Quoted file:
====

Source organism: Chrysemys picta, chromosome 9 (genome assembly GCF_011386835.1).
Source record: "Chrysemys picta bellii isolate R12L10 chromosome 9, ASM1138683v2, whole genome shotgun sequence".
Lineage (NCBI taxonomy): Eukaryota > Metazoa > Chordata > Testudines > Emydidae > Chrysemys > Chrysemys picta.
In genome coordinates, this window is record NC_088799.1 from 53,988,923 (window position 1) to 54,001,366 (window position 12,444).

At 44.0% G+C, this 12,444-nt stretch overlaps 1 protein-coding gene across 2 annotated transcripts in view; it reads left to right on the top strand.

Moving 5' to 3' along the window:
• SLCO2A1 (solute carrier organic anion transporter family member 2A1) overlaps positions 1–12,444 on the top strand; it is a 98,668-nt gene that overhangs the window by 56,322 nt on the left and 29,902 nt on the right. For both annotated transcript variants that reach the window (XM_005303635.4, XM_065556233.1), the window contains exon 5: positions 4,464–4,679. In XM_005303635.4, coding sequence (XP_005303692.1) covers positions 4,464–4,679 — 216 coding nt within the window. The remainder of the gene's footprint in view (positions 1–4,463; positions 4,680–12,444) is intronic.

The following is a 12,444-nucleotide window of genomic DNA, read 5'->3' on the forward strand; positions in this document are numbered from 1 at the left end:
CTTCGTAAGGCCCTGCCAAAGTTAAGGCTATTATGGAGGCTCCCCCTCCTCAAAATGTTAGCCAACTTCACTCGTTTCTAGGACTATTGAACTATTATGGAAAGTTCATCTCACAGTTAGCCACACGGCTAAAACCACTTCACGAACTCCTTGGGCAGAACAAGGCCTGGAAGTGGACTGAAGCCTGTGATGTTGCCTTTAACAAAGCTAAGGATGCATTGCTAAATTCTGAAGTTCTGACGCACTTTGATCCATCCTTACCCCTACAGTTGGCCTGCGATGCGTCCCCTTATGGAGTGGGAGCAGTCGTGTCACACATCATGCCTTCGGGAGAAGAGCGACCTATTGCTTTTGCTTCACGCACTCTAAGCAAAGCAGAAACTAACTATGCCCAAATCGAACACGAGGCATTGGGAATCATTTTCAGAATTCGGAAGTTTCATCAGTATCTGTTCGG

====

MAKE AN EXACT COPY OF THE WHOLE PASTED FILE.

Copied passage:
Source organism: Chrysemys picta, chromosome 9 (genome assembly GCF_011386835.1).
Source record: "Chrysemys picta bellii isolate R12L10 chromosome 9, ASM1138683v2, whole genome shotgun sequence".
Lineage (NCBI taxonomy): Eukaryota > Metazoa > Chordata > Testudines > Emydidae > Chrysemys > Chrysemys picta.
In genome coordinates, this window is record NC_088799.1 from 53,988,923 (window position 1) to 54,001,366 (window position 12,444).

At 44.0% G+C, this 12,444-nt stretch overlaps 1 protein-coding gene across 2 annotated transcripts in view; it reads left to right on the top strand.

Moving 5' to 3' along the window:
• SLCO2A1 (solute carrier organic anion transporter family member 2A1) overlaps positions 1–12,444 on the top strand; it is a 98,668-nt gene that overhangs the window by 56,322 nt on the left and 29,902 nt on the right. For both annotated transcript variants that reach the window (XM_005303635.4, XM_065556233.1), the window contains exon 5: positions 4,464–4,679. In XM_005303635.4, coding sequence (XP_005303692.1) covers positions 4,464–4,679 — 216 coding nt within the window. The remainder of the gene's footprint in view (positions 1–4,463; positions 4,680–12,444) is intronic.

The following is a 12,444-nucleotide window of genomic DNA, read 5'->3' on the forward strand; positions in this document are numbered from 1 at the left end:
CTTCGTAAGGCCCTGCCAAAGTTAAGGCTATTATGGAGGCTCCCCCTCCTCAAAATGTTAGCCAACTTCACTCGTTTCTAGGACTATTGAACTATTATGGAAAGTTCATCTCACAGTTAGCCACACGGCTAAAACCACTTCACGAACTCCTTGGGCAGAACAAGGCCTGGAAGTGGACTGAAGCCTGTGATGTTGCCTTTAACAAAGCTAAGGATGCATTGCTAAATTCTGAAGTTCTGACGCACTTTGATCCATCCTTACCCCTACAGTTGGCCTGCGATGCGTCCCCTTATGGAGTGGGAGCAGTCGTGTCACACATCATGCCTTCGGGAGAAGAGCGACCTATTGCTTTTGCTTCACGCACTCTAAGCAAAGCAGAAACTAACTATGCCCAAATCGAACACGAGGCATTGGGAATCATTTTCAGAATTCGGAAGTTTCATCAGTATCTGTTCGG